I wandered Madison at sunset last night, only realizing after I had walked from East Street and Vaughn all the way to Vernon that the only memory card with me was still full from the family gathering over the weekend.
I’ve been writing about the river again, and bridges. It’s a different cadence when you live in a town with one, and only one, bridge. I’ve spent the better part of the previous two years in Pittsburgh for grad school, and I can’t help building spans of my own.
This Ohio River is born in Pittsburgh, formed by the Allegheny and the Monongahela. The first home of my memories was a in village called Goheenville, Pennsylvania. It held all of maybe a dozen or so houses, and “big trips” were to the town of Kittanning, on the Allegheny River.
For ten years of our marriage, we lived in Aliquippa, PA, on the Ohio River, and our permanent home now, near Charleroi, PA, has me crossing the Monongahela River each morning for coffee and errands.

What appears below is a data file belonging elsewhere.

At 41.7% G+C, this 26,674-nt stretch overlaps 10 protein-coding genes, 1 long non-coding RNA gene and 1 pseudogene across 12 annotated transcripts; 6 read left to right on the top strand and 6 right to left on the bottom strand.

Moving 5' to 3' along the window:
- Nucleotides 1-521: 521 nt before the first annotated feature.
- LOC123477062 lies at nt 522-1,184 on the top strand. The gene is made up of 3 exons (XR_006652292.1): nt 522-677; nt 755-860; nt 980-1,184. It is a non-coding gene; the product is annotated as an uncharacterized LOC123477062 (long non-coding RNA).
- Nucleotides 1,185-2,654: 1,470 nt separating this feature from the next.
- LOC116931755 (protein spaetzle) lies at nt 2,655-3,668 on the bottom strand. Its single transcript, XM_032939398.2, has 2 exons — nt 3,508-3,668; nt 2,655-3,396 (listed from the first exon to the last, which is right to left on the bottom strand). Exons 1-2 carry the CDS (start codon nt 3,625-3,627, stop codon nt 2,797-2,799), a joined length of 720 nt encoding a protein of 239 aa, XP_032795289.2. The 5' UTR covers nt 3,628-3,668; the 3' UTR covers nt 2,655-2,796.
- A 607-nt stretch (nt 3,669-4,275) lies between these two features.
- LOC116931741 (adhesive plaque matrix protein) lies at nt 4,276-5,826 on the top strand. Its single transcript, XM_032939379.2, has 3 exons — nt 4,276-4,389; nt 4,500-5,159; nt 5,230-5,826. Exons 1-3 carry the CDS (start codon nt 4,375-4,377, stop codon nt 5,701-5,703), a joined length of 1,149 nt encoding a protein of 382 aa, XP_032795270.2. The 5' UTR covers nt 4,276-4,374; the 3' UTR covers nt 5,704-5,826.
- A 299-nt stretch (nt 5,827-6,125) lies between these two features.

So I’ve been writing a lot lately about what it means to have lived near all three of the rivers of Pittsburgh, as well as what I mentioned on the American Queen blog, about living along the Ohio for Kurt’s work.
And I’ve also been writing about bridges. We have so many in Pittsburgh that they have street names, familiar names and occasionally nicknames. If one is crowded or shut down, we just choose another. Construction means a minor inconvenience. Closing the bridge here, even temporarily, shifts an entire way of life for many people. Even limiting the bridge for tonnage alters regular supply traffic between Indiana and Kentucky.
But the beautiful, amazing thing about a town of one bridge is how much celebration and excitement surrounds the bridge. I’ve watch it turn pink in the sunset and glint in the sunrise. Each day there are still residents who sit along the bank and watch the construction. Men who spent their lives snapping hundreds of photos of the Madison-Milton bridge in all shades of light will snap a hundred more.
And with the changing of spans, layers of story will be added to its lore and its love. I’m grateful we arrived in Madison early enough to have driven over the bridge before the demolition, before the re-routing. We get to say “We drove across the old bridge” in a way that means something, if to nobody other than us.
And when we go, which is so soon it makes my heart hurt, when we go and meet someone else who has been to Madison, Indiana, we can talk about the bridge, the one and only bridge, in a way that means something stronger than iron or steel.